Virtual Labs The links on this page are all VIRTUAL LABS offered by the Glencoe textbook company. These labs give the students the adventure of laboratory experimentation without costly supplies, worrisome environmental and safety issues, or time-consuming clean up. They are from all different areas of science: Biology, Physics, Genetics, Earth Science, Physical Science, and Chemistry. Please feel free to try these at home! To return to the home page, please click here: Virtual Labs 1) What strategies are involved in solving a science problem? 2) How does thermal energy affect the state of a substance? 3) How can minerals be defined by their properties? 4) How are rocks classified? 5) What are the advantages of alternative energy sources? 6) How can locations in the United States be identified by their geographic features? 7) How are materials from the Earth broken down? 8) How do glaciers shape the land? 9) How do certain factors affect the erosion of soil by water? 21) How can we conserve water? 106) Mammals

Geologic Time Projects/Labs: lewiston Radiometric Dating Atom Decay and Half-Life Simulation. Click Link: Alpha Particles = 2 protons and 2 neutrons bonded together into a particle identical to a helium nucleus. Beta Particles = High speed/high energy electrons emitted by certain types of radioactive nuclei. Go to this web site for practice in radiometric dating. Have fun! Print this worksheet and complete it as you go through the simulation: Radioactive dating game Sim WS1.doc

Interactive General Science Lessons | Interactive Science Teacher Solid Lessons Most importantly, every lesson is classroom-tested. Each science lesson stays focused on, and builds around, standards that students are expected to understand. Strong Teacher Support I feel that since you’re the one presenting the lesson, it’s crucial that you understand it and be fully prepared. PowerPoints Most lessons include a custom-made PowerPoint that will guide you and your students through the lesson. Numbers Well over 100 Interactive Science Lessons, hundreds of clear and concise PowerPoint slides, 50 hours of video instruction for you, and hundreds of pictures and drawings. Let me add one more number- 10x. Extra Goodies Many lessons include “Accessories” that you can choose to customize your lessons with, additional homework assignments, answer keys, quizzes and tests, and other suggested resources.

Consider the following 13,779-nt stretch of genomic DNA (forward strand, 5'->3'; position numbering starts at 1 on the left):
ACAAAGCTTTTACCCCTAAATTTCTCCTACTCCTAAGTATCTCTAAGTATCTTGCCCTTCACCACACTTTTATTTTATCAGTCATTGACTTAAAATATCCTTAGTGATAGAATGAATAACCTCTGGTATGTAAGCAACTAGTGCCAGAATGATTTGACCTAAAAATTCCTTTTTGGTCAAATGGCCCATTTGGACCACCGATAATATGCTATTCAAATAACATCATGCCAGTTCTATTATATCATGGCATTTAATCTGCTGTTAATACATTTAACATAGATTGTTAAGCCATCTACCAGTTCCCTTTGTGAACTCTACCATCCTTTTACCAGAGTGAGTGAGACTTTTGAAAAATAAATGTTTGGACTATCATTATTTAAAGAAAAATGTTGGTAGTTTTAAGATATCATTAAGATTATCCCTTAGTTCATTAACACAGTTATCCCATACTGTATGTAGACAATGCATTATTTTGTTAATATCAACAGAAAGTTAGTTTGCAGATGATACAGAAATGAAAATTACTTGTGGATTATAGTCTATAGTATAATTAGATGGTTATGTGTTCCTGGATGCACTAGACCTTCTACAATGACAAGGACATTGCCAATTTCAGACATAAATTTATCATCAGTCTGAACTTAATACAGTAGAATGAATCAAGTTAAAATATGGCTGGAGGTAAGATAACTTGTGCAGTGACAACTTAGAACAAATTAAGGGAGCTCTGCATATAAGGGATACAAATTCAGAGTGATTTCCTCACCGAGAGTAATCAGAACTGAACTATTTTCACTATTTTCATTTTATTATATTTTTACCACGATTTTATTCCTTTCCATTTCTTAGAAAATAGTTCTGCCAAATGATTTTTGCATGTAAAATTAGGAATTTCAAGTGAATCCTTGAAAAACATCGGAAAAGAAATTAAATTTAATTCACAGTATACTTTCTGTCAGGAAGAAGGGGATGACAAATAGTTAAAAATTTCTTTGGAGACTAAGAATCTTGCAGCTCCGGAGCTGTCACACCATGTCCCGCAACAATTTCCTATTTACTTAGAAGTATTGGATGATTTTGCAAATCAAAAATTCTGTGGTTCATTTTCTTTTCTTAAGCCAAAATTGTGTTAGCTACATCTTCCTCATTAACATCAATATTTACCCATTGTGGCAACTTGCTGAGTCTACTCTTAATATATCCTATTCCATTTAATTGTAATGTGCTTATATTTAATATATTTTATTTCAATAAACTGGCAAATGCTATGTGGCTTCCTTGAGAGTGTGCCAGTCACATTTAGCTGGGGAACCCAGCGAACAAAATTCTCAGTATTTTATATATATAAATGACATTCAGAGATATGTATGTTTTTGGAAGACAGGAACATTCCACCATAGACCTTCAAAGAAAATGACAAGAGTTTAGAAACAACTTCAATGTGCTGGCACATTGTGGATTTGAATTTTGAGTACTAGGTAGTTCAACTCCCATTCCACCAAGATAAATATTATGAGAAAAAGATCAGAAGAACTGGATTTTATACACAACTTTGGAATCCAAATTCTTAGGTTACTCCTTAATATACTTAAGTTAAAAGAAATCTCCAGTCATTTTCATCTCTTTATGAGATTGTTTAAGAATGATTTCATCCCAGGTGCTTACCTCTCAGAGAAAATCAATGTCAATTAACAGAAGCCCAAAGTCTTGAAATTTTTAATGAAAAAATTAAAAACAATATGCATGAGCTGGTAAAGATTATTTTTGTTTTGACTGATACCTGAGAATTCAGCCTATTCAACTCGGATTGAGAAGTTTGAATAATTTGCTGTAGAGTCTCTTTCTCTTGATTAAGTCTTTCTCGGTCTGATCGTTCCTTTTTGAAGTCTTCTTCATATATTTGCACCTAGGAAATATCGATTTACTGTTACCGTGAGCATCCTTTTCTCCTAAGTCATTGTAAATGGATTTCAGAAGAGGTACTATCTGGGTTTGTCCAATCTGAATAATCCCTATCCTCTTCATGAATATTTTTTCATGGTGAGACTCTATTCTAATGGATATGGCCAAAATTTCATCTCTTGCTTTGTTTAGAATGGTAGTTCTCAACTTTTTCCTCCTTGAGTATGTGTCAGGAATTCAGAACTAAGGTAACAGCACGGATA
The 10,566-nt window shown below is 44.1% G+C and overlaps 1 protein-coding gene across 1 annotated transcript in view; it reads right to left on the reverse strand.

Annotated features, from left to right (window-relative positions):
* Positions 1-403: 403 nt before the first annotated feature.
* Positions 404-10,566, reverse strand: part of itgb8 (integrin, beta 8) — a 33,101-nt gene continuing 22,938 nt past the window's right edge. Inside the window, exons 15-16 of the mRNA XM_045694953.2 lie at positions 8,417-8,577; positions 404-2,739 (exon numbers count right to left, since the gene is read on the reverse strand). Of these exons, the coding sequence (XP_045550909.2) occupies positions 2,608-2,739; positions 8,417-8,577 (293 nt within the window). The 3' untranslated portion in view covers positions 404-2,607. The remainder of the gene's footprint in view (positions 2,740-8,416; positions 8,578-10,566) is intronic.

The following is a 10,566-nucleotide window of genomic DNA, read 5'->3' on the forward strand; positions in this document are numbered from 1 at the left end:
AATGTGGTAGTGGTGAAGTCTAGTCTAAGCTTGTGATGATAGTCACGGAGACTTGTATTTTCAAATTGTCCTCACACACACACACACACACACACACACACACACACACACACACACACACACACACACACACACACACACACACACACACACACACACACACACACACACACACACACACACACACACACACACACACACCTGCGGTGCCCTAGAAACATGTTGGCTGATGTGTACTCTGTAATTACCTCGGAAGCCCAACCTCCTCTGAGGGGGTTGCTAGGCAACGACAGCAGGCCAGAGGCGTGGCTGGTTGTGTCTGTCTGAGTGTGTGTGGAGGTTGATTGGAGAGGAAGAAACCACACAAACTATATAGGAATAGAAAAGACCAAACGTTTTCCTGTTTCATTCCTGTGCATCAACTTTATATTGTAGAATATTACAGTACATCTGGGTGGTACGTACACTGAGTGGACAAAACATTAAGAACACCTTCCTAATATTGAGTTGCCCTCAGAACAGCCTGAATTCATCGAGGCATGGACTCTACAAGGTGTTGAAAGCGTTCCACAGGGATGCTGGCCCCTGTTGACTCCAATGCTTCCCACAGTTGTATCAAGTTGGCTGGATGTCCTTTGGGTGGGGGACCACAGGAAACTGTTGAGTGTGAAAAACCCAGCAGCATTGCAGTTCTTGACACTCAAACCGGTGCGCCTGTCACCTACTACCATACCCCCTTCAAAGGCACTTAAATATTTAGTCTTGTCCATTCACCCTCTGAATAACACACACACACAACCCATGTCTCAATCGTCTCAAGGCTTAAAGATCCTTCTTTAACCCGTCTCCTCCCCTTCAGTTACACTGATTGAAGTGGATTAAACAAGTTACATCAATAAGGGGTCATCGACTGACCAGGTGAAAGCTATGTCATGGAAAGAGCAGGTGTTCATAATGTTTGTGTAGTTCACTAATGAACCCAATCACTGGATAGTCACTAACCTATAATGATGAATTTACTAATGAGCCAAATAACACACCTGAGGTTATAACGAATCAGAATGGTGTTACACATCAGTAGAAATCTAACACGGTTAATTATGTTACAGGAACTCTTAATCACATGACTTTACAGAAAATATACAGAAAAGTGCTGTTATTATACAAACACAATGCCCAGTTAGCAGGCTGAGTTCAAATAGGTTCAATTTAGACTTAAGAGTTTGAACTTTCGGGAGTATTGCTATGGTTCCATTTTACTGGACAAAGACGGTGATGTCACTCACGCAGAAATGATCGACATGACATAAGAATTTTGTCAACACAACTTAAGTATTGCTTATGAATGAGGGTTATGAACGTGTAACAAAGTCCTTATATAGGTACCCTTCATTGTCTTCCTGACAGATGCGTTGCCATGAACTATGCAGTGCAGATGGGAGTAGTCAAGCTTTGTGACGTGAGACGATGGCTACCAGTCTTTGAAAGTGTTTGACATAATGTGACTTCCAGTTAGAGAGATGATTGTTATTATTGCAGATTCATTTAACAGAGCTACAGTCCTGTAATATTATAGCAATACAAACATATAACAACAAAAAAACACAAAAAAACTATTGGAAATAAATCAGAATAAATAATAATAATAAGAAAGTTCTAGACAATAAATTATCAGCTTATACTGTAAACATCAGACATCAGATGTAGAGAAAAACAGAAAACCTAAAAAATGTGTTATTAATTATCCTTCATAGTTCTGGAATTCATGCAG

Cascades Volcano Observatory Why Study Cascade Volcanoes? Cascade Range Active volcanoes dominate the skyline of the Pacific Northwest. The familiar snow-clad peaks of the Cascade Range are part of a 1,300 km (800 mi) chain of volcanoes, which extends from northern California to southern British Columbia. Cascade volcanoes have erupted in the recent past and will erupt again. The time between eruptions is usually measured in decades or centuries, so eruptions are not a part of our everyday experience. Eruptions in the Cascade Range during the past 4000 years. During the past 4,000 years, periods of eruptive activity at various Cascade volcanoes have lasted for a few to tens of years per century. Mount Baker–1843, steam blast, ash fall, debris avalancheMount St. Mount Hood dominates the skyline outside of Portland, Oregon on a clear day. Population growth means increase in risk. As population increases in the Pacific Northwest, areas near the volcanoes are becoming developed and more people and property are at risk.